The quality by design (QbD) modernized approach to pharmaceutical development is intended to provide regulatory flexibility, increased development and manufacturing efficiency, and greater room to innovate as well as improve manufacturing processes within defined ranges without obtaining regulatory approval first. QbD is a systematic developmental approach that starts with a clear goal in mind and emphasizes understanding of how variability in both process and materials affects a final product (1).
Historically, product quality has been assured either with end-product testing (drug products) or with strict and narrow control of manufacturing processes without a comprehensive understanding of how process parameters link to product quality attributes (biologics). According to a 2011 US Food and Drug Administration (FDA) guidance, product quality cannot be assured by testing alone (2). In the QbD paradigm, quality is built into the process rather than being “tested into” a drug product.
This article, combining parts 1 and 2 from BPI’s June and September 2016 issues, presents early steps in process development, including defining a target product profile (TPP), a quality target product profile (QTPP), and critical quality attributes (CQAs). It concludes by focusing on establishing a design space and optimizing process characterization through risk assessment and a well-defined control strategy. The goal of pharmaceutical development is to design a drug manufacturing process that consistently yields a high-quality, safe, and effective product (3). Before 2000, monoclonal antibody (MAb) development and manufacturing tended to be plagued by inefficiencies that resulted in limited innovation throughout a product’s life cycle and significant product waste from lost batches. Some biomanufacturers were unable to connect product attributes to manufacturing processes despite the high risk for waste generated by mistakes. FDA’s 2002 initiative Pharmaceutical CGMP for the 21st Century: A Risk-Based Approach sought to improve interactions between pharmaceutical manufacturers and regulators by focusing on science- and risk-based approaches to development (4). This document states the following:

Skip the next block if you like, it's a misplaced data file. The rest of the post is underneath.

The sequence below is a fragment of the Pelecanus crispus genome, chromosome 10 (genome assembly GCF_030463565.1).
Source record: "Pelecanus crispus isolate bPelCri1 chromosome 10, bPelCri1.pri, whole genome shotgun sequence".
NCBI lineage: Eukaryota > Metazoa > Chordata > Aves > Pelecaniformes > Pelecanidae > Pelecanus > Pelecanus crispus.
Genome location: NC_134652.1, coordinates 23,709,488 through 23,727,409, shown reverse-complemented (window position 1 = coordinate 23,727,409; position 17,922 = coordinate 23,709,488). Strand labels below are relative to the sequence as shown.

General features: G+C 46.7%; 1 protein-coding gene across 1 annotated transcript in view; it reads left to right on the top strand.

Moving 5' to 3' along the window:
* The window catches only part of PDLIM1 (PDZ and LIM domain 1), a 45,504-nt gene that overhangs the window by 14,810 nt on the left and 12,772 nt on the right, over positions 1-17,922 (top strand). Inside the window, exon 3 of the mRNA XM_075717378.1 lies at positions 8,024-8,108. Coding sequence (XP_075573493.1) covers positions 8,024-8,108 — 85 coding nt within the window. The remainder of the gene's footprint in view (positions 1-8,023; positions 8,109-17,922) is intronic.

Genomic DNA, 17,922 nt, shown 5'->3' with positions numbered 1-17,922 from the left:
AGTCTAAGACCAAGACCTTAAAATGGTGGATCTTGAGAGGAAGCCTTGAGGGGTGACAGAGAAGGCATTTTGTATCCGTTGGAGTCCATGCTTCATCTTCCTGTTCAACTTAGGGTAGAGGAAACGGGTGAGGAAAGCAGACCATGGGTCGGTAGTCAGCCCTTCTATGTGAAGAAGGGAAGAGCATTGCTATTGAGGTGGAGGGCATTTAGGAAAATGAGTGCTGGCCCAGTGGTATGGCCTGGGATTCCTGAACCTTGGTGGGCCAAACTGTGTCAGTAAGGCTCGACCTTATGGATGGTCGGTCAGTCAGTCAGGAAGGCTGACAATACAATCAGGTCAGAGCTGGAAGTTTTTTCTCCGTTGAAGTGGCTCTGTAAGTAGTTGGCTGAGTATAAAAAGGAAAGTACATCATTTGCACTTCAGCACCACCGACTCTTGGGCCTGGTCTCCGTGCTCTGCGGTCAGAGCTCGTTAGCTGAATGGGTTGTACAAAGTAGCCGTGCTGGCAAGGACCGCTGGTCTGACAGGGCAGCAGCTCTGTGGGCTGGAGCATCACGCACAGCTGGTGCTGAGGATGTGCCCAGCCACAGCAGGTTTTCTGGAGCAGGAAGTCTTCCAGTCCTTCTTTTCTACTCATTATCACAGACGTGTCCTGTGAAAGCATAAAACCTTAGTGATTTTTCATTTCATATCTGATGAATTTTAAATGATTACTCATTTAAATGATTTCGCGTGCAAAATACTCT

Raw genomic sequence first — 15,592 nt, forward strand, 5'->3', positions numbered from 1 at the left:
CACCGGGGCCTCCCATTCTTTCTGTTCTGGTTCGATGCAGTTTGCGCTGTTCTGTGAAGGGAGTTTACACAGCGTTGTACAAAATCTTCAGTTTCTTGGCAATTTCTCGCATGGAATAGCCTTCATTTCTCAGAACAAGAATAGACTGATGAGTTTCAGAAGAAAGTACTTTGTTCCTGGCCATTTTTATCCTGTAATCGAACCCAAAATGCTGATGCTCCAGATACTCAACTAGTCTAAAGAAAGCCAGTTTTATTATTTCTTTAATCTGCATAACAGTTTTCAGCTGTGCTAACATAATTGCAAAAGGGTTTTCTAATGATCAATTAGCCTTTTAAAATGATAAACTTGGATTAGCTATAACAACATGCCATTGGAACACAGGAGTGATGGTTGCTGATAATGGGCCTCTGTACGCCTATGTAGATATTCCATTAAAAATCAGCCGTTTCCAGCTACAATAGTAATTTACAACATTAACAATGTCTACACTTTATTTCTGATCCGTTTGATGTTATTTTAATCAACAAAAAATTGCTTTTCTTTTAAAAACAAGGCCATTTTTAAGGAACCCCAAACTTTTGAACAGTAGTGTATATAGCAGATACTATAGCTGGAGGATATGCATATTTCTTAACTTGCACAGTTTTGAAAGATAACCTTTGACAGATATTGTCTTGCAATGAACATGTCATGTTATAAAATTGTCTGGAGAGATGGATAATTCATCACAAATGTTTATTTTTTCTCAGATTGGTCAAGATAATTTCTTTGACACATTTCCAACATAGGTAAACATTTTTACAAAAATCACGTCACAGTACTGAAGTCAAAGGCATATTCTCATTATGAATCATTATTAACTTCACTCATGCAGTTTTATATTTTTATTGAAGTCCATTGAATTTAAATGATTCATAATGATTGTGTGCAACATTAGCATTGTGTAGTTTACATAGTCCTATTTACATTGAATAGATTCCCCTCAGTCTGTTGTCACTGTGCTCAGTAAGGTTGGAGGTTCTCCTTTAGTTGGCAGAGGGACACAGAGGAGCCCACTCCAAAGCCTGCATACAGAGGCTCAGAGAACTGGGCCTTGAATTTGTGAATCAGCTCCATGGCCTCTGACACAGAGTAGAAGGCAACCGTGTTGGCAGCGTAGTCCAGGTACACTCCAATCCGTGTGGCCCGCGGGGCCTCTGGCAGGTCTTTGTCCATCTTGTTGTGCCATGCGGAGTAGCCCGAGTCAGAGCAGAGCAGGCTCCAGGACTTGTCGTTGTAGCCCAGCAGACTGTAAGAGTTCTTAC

Continuous improvement is an essential element in a modern quality system, and it aims at improving efficiency by optimizing a process and eliminating wasted efforts in production. In the current system continuous improvement is difficult, if not impossible. Reducing variability provides a win–win opportunity from both public health and industry perspectives; therefore, continuous improvement needs to be facilitated.
The shift toward risk-based development has led to use of iterative risk assessments and QbD methodologies that help improve product and process understanding and increase innovative solutions to manage risk associated with variability inherent in pharmaceutical manufacturing.
The QbD approach provides a set of tools that support both developmental and manufacturing activities. It aligns with the phases of clinical development, enhancing pharmaceutical development processes. ICH guidelines Q8(R2), Q9, Q10, and Q11 provide the framework for QbD (see “ICH” box).
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